A collection of neighborhood gems that are better than the ‘best’

Creating a “best of” list isn’t really our speed. At the end of the day, who’s to say what is truly “best”? Highlighting one neighborhood shop, restaurant or experience as better than another based on votes or our (ahem) expert opinion tends to be subjective, and it doesn’t allow us to fully appreciate the countless gems in Lake Highlands.

Instead of declaring the “best” this month, we’re calling attention to the things we love about Lake Highlands— the kinds of things that wouldn’t make it on a broader “best of” list because those of us who live here are among the few who know they exist and who understand their worth.

This story is only the beginning of our list. We’ll be highlighting the things we love regularly on Back Talk blog at lakehighlands.advocatemag.com. We want to hear about the things you love, too. Send an email to thingswelove@advocatemag.com, and you might find your description of a neighborhood gem on our website or in the magazine.

1. Backyard chickens
Dogs are great — man’s best friend and all — but can they make your breakfast? Several White Rock area residents keep chickens — which produce an average of one egg each per day — as pets. “But wait,” you might say. “Chickens aren’t pets; they’re dinner.” Bill and Barbara Katz, frontiers of the urban chicken movement in our neighborhood, aren’t typical farmers. “A hen will produce eggs for two or three years. Once they stop, usually a farmer would end it, but I just don’t have the heart to,” Bill Katz says. To the Katz family, chicken farming is about more than just eggs. The “chicken culture” is more than a hobby or fad, Katz says, but a way of life that sets the “chicken people” apart from the crowd. “Most people bring wine to parties; we bring a dozen eggs — you get used to it.”

2. Gluten-free fudge brownies at Wholesome Foods Bakery
Lake Highlands Village Shopping Center, 718 N. Buckner
The top semi-crusty and slightly candied layer is a delicious door to decadence that resides within. The inner cake is moist and melt-in-your-mouthy. It doesn’t matter to us junk food junkies that this treat is gluten free, but according to bakery owners Taylor Nicholson and Anne Hoyt, it matters to about 1 out of 130 people who are gluten intolerant. It is also widely suggested that children with ADHD and autism stay away from gluten. So, WFB, we love you and your brownies and the whole idea of goodies that everybody can enjoy.

3. Fields Cemetery
Is it creepy of us to say we love a cemetery? Perhaps, but we love it just the same, for its rich history and steadfastness amid burgeoning development (don’t misunderstand — we still like the Lake Highlands Town Center). The cemetery is named for the Edward Fields family, slaves who arrived in the Dallas area in the mid-1800s. Anderson Fields, one of the first black men to own land in Dallas, reportedly established the cemetery just after the Civil War. It is still maintained, but the gate remains locked.

4. Weekend warriors at Norbuck Park
We don’t mean the joggers or cyclists — we’ll get to them later. No these are for-real (pretend) warriors. Let us explain: Each Sunday, members of Amtgard, a medieval role-playing club, stage battles at the Kingdom of Emerald Hills’ (a.k.a. Dallas) Artus Pass (a.k.a. Norbuck Park). “We meet every Sunday at 2 p.m. We dress up kind of funny, and we play cowboys and Indians, in a way … slay dragons,” says member Jorge Rodas. “We have barbarians and build pirate ships, that sort of thing.”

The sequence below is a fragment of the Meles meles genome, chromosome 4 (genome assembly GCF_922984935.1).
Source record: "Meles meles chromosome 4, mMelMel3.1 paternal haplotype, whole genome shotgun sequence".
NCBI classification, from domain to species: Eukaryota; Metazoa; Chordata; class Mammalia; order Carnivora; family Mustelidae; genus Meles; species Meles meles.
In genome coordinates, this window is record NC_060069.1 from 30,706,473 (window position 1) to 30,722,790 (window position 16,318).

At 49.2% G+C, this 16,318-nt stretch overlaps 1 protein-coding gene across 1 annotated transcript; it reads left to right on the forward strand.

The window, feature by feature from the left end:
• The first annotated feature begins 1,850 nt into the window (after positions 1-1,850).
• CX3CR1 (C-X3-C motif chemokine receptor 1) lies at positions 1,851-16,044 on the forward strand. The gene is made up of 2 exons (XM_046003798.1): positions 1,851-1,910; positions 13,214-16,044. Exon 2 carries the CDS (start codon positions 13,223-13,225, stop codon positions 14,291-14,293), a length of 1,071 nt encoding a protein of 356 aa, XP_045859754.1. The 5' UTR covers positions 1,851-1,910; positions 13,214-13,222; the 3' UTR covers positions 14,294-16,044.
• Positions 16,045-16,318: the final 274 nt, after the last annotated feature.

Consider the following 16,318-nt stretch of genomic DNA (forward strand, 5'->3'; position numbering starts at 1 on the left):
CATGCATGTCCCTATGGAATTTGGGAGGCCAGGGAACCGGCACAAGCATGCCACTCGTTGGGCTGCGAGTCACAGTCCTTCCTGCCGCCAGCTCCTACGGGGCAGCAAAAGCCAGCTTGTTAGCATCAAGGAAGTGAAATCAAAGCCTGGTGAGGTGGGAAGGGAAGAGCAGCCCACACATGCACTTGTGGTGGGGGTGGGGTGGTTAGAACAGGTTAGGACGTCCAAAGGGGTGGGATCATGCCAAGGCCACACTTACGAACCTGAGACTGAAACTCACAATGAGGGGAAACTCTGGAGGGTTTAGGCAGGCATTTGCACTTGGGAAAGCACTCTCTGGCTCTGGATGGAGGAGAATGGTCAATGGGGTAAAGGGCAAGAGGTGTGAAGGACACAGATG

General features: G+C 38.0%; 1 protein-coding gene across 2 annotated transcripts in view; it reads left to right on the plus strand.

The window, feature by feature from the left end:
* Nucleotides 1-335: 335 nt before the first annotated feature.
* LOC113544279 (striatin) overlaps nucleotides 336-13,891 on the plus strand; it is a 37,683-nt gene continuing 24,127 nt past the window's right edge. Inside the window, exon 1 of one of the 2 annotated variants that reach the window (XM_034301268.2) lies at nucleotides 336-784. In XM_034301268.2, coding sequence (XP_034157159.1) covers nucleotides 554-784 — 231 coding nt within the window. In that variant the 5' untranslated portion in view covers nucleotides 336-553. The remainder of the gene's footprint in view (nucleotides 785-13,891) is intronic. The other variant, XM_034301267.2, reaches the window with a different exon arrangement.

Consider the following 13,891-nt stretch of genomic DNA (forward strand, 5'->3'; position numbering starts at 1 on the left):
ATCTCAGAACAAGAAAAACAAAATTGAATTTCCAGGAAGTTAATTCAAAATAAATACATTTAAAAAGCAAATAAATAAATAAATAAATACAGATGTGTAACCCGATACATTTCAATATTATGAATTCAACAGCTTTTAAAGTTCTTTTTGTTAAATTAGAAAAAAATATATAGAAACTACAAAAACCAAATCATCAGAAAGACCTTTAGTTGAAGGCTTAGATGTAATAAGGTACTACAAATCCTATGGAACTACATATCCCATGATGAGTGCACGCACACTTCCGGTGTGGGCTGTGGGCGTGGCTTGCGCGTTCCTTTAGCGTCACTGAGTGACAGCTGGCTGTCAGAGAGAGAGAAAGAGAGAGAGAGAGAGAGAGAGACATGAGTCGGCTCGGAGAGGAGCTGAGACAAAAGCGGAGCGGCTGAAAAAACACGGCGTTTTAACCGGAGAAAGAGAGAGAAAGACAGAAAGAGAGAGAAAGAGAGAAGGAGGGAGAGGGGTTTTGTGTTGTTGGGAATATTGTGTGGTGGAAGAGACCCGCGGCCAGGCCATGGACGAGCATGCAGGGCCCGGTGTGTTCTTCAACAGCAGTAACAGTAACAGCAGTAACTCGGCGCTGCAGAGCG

5. Other old-world scenery
North of McCree along Audelia, there is a gorgeous green rolling patch of land (in October it turns orange with pumpkins) on which sits the gothic-inspired St. James Episcopal Church. From a certain vantage point, the scene makes us feel like we’ve stepped back in time, if only for a split second … that is, until we see the pre-teen walking across the lawn texting on her iPhone.

6. Rolling hills, peacocks and crappie fishin’ near Flag Pole Hill
Ask an outsider and they will probably tell you Dallas is flat — but we, especially those of us who walk, jog or cycle these streets, know otherwise. The area just north of Flag Pole Hill, the White Rock Valley neighborhood, is rich with rolling hills and valleys, trails that lead to White Rock Lake, horse stables, parks and peacocks — that’s right, peacocks. We think they live with the horses, but they roam the neighborhood, regularly revealing their glorious plumage, so keep your eyes peeled. Nearby, at Flag Pole’s base, fishermen gather in pursuit of crappies. From November to early March, fishermen cast their lines to snag fish that run in White Rock Creek during the cooler weather. Texas Parks and Wildlife rates the fishing excellent, and the white crappies, which get as big as three or four pounds, aren’t bad when pan-fried and finished with some herbs and a touch of lemon juice.

7. Our Hollywood connection
It was a surreal moment for Lake Highlands locals tuning to the 2010 Emmy Awards Show. “The Bachelor” host Chris Harrison stops “Glee” star Mark Salling on the red carpet for a short interview. The exchange winds up being almost entirely about their shared alma mater. “We went to the same high school,” Harrison tells Salling. “This is crazy,” Salling says. “I’m a little bit stunned. We grew up within a half-mile radius.” Harrison continues, toward the camera, “We both went to Lake Highlands High School in Dallas, Texas.” The two share some witty banter concerning their respective graduation years and, after discussing in brief “Glee’s” 19 Emmy nominations, Harrison signs of with “Good to meet you, a fellow LH Wildcat.” These aren’t the only LH Wildcats who have gone on to gain fame and fortune: Actress Morgan Fairchild was a 1968 grad. Singer Annie Clark; Michael Carnes, writer of Hollywood movie “Mr. Woodcock”; and athletes including Olympic silver medalist Darvis Patton, pro golfer Justin Leonard and the NFL’s Matthew Stover also hail from our neighborhood. Television series “The Good Guys” shot several scenes in Lake Highlands, and some of our neighbors, such as Melissa Adami, worked as extras.